The Berlin Infantry Brigade of the British Army was formed in October 1953 out of the force called "Area Troops Berlin" consisted of some 3,100 men in three infantry battalions, an armoured squadron, and a number of support units. its shoulder sleeve insignia was a red circle over a black background with the word Berlin in red on a black background running around the top.[2] It was not initially part of the British Army of the Rhine despite being based in Germany.[3] However, it is recorded, at the very least, by the mid-1980s, that the brigade was indeed part of BAOR, being its second major component after I (BR) Corps.[4]

The military post code for Berlin was BFPO 45.

The actual three infantry battalions and armoured squadron assigned to Berlin were rotated regularly; the single armoured squadron was detached from an armoured regiment assigned to I (BR) Corps. The infantry battalions were rotated every two years[5] 7 Flight Army Air Corps, based at RAF Gatow, provided aviation support. Other units such as 62 Transport and Movements Squadron RCT, 14 Field Workshop REME, RAOC, 504 CRASC (ODT), 131 DID RASC, Det No 2 Independent Petrol Station Platoon RASC, 31st Quartering and Barracks Office RASC,121 & 122 Barracks Stores, 38 (Berlin) Field Squadron RE, 229 Signals Squadron and 3 Squadron 13 Signals Regiment Royal Signals, 3 Intelligence and Security Coy Int Corps, 247 Provost Coy RMP, 248 German Security Unit and the British Military Hospital (BMH) Berlin[6] were also permanently based in Berlin.

In 1992 the brigade was reduced to 2 battalions, then further reduced in 1993 to a single battalion. It was disbanded in September 1994.[7]

Date Name[8]
November 1946 British Troops Berlin
February 1949 Area Troops Berlin
October 1953 Berlin Infantry Brigade Group
December 1963 Berlin Infantry Brigade
April 1977 Berlin Field Force
January 1981- September 1994 Berlin Infantry Brigade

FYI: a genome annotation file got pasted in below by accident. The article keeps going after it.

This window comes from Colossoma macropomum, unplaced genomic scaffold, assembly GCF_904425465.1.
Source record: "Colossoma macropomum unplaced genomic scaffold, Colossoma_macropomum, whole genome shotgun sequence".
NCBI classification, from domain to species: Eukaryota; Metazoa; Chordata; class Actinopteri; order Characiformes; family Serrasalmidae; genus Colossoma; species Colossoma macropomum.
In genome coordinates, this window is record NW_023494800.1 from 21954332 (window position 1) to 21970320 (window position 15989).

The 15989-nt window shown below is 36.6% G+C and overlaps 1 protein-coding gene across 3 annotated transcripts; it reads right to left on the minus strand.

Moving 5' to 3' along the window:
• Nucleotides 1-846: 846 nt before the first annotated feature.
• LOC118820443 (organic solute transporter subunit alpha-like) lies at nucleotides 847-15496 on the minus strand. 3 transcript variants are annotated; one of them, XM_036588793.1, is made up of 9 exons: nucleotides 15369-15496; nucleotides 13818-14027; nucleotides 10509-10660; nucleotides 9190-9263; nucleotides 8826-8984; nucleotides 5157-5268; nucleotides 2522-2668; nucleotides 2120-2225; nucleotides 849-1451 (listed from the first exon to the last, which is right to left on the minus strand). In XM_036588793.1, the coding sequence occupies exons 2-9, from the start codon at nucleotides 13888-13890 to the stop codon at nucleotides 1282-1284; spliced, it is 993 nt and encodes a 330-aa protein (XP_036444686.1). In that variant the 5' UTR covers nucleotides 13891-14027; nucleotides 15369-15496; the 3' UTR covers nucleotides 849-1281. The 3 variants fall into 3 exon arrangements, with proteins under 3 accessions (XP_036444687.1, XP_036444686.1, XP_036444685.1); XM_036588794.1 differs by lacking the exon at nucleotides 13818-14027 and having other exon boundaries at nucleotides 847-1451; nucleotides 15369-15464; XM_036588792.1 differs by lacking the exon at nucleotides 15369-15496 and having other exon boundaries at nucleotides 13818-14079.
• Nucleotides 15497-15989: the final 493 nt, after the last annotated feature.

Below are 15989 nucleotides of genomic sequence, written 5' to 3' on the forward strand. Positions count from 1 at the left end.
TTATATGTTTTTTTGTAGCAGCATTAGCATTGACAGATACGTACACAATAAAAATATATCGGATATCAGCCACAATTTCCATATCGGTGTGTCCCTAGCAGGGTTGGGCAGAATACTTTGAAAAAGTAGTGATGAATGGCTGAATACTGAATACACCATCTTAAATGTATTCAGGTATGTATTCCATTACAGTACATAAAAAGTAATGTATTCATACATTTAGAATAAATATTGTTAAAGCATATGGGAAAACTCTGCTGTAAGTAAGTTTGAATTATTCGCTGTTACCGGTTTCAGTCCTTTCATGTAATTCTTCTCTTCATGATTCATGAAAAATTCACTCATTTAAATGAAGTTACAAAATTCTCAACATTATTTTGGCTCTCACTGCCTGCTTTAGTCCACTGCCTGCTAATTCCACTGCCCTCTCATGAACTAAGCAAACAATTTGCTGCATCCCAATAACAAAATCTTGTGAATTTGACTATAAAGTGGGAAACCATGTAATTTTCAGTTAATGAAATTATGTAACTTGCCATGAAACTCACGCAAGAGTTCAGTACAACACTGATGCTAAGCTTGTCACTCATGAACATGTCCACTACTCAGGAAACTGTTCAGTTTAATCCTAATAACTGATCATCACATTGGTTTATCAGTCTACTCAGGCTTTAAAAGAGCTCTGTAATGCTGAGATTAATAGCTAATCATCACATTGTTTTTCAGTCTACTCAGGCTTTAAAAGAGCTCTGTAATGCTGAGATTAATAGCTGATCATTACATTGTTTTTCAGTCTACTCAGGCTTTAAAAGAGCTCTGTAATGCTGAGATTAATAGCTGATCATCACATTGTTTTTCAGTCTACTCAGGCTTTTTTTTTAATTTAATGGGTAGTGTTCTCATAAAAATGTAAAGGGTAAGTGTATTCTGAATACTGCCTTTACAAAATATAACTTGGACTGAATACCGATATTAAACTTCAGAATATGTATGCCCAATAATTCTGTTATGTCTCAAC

See also

External links and references


  1. <templatestyles src="Module:Citation/CS1/styles.css"></templatestyles>"Army Regulation 600-82, The U.S. Army Regimental System" (PDF). Retrieved 20 May 2011.
  2. <templatestyles src="Module:Citation/CS1/styles.css"></templatestyles>"Berlin Brigade". 22 June 2005. Retrieved 20 May 2011.
  3. The British Army in Germany: An ... – Google Books. Google Books. Retrieved 20 May 2011. 
  4. David C. Isby & Charles Kamps Jr, Armies of NATO's Central Front, Jane's, 1985, p.303
  5. <templatestyles src="Module:Citation/CS1/styles.css"></templatestyles>"Berlin Infantry Brigade". 2 July 1945. Retrieved 20 May 2011.
  6. <templatestyles src="Module:Citation/CS1/styles.css"></templatestyles>"British Army Units". Retrieved 20 May 2011.
  7. The British Army in Germany: An ... – Google Books. Google Books. Retrieved 20 May 2011. 
  8. The British Army in Germany (BAOR and after): An Organizational History 1947–2004. Tiger Lily Publications LLC. 2005. p. 127. ISBN 0-9720296-9-9. 
  • Durie, W. (2012). The British Garrison Berlin 1945-1994 "No where to go" Berlin: Vergangenheits/Berlin. ISBN 978-3-86408-068-5.


  • British Garrison Berlin 1945 -1994, "No where to go", W. Durie ISBN 978-3-86408-068-5 (will be published in Germany on 14 May 2012)
  • AMTLICH GEWONNEN; considering the spirit during the Berlin Wall period,

including a dedication to the former personnel of 7350th Air Base Group, Großek, Michael (2012) ISBN 978-3-89950-993-9